By Warren S. Hersch
Adults enrolled in consumer-driven health plans
are more likely than those in a traditional health plan to engage in cost-conscious behaviors, according to a new report.
The Employee Benefits Research Institute, Washington, D.C., published this finding in a summary of results from a December 2012 “EBRI/MGA Consumer Engagement in Health Care Survey.” EBRI offers education and research on employee benefits-related programs and public policy.
The survey reveals that more than half of individuals enrolled in a CDHP (56 percent), and those in a high-deductible health plan or HDHP (54 percent) have checked whether their plan covers specific care. This compares with 45% of individuals enrolled in a traditional health plan who have inquired.
Similarly, the report states, CDHP and HDHP enrollees are more likely than traditional health plan
participants to say they have asked for a generic drug instead of a brand-name drug (53 percent CDHP and 52 percent HDHOP vs. 41 percent traditional); talked to their doctors about prescription drug options and costs (38 percent CDHP and 39 percent HDHP vs. 30 percent traditional) and talked to their doctors about other treatment options and costs (35 percent CDHP and HDHP vs. 28 percent traditional).
Likewise, CDHP and HDHP enrollees are more likely than traditional health plan participants to say they have developed a budget to manage health care expenses (26 percent CDHP vs. 16 percent traditional); checked the price of a service before getting care (32 percent CDHP and 27 percent HDHP vs. 23 percent traditional); and are using an online cost-tracking tool provided by the health plan (23 percent CDHP vs. 11 percent traditional.)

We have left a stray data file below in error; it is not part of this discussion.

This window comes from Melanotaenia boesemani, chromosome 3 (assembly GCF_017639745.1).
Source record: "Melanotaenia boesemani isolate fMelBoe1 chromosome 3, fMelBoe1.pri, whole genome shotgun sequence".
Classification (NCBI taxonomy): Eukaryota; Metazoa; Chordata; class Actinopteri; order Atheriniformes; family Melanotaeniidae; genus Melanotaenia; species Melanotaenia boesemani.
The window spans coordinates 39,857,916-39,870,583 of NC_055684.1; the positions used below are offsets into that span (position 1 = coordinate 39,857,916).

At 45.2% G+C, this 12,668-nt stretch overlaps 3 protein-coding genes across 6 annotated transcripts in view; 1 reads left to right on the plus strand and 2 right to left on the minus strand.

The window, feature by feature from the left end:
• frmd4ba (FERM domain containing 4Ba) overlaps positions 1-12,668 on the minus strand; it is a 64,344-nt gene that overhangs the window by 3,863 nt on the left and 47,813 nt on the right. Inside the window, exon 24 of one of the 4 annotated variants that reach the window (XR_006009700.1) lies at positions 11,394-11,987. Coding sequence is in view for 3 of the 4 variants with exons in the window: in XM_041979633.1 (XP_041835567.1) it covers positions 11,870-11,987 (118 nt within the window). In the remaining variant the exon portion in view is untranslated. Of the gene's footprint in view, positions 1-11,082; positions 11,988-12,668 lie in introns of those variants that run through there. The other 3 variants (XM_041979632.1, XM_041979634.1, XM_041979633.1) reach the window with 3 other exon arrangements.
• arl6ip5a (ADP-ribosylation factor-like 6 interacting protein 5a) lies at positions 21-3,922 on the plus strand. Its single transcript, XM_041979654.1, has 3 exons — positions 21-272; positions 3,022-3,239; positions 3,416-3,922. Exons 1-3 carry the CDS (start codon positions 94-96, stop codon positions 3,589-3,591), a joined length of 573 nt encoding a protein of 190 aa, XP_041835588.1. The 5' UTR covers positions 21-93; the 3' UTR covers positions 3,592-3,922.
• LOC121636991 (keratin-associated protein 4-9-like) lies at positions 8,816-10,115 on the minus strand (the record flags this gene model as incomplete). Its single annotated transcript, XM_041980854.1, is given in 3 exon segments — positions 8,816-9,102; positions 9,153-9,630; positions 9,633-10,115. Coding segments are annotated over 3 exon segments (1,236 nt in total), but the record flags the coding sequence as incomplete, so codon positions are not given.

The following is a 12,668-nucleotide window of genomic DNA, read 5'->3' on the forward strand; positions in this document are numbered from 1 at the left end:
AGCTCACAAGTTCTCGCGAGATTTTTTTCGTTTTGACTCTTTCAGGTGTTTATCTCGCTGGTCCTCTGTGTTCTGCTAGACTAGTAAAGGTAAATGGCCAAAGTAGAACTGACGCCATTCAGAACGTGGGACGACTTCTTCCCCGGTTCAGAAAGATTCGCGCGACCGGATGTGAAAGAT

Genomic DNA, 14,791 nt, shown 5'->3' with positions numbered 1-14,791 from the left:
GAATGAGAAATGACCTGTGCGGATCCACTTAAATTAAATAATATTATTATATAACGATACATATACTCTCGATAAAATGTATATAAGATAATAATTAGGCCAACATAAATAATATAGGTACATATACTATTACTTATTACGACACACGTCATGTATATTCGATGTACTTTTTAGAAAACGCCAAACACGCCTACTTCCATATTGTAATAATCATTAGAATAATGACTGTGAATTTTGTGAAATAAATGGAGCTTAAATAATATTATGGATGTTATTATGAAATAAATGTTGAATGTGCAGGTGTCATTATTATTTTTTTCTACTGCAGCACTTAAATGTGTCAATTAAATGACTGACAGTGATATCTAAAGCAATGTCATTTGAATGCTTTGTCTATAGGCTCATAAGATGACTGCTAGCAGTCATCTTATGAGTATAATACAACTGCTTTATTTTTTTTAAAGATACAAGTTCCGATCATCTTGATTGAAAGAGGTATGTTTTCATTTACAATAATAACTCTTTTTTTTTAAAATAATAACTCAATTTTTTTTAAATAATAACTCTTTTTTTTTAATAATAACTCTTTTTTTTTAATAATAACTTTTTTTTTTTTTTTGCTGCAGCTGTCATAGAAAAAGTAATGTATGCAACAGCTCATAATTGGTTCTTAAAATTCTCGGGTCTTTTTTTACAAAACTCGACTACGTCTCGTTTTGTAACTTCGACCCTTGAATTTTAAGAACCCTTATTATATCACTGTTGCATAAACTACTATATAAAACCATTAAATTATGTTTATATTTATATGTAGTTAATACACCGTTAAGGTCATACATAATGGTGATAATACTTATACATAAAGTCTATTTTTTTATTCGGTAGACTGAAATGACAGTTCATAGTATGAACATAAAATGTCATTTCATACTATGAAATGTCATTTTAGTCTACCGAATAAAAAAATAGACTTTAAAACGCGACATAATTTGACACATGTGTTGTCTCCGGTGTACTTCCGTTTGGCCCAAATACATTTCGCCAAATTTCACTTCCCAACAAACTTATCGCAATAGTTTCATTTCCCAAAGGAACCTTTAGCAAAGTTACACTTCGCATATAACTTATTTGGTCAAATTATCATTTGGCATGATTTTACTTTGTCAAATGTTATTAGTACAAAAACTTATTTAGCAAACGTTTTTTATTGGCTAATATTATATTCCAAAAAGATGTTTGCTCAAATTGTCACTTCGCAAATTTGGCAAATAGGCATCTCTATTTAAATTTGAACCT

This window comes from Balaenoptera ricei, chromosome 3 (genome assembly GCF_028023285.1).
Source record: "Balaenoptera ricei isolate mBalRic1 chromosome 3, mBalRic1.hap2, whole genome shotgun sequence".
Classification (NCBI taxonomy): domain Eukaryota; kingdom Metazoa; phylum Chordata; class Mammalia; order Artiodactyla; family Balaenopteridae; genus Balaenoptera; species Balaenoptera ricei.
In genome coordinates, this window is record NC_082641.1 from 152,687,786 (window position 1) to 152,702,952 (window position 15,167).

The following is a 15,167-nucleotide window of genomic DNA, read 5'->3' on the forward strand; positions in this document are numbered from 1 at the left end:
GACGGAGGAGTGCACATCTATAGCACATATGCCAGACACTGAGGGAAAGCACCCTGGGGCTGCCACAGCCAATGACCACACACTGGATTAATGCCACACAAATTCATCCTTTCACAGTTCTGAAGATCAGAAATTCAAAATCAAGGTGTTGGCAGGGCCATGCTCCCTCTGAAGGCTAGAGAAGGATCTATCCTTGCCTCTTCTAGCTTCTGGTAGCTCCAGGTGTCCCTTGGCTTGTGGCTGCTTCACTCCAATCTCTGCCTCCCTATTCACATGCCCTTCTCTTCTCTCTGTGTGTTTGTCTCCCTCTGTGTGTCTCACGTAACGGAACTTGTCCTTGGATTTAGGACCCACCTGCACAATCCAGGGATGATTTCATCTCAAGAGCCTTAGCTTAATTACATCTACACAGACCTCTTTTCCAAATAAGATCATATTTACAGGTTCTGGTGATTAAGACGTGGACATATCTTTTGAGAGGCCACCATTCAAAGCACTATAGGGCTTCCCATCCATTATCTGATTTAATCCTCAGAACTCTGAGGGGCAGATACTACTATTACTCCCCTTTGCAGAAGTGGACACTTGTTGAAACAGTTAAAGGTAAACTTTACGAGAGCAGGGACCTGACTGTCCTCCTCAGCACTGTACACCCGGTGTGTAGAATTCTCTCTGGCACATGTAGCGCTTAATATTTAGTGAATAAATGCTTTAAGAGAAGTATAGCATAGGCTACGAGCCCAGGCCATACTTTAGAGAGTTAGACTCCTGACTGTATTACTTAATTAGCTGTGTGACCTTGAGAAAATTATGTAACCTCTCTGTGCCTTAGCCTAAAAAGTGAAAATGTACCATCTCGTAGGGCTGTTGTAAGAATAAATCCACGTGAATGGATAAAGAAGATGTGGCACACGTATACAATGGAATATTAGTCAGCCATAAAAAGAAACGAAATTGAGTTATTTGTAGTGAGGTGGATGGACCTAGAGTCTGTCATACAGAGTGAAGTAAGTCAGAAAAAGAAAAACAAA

The report observes, however, that “there has been no clear increase” in the share of CDHP enrollees who reported cost-conscious decision-making over the seven years of the survey.
The survey adds that 10 percent of the U.S. population is current enrolled in a consumer driven-health plan, up from 7 percent in 2011. In total, 18.6 million adults ages 21-64 with private health insurance, representing 15.4 percent of the market, are enrolled either in a CDHP or HDHP that is eligible for a health savings account (HSA)
Originally published on LifeHealthPro.com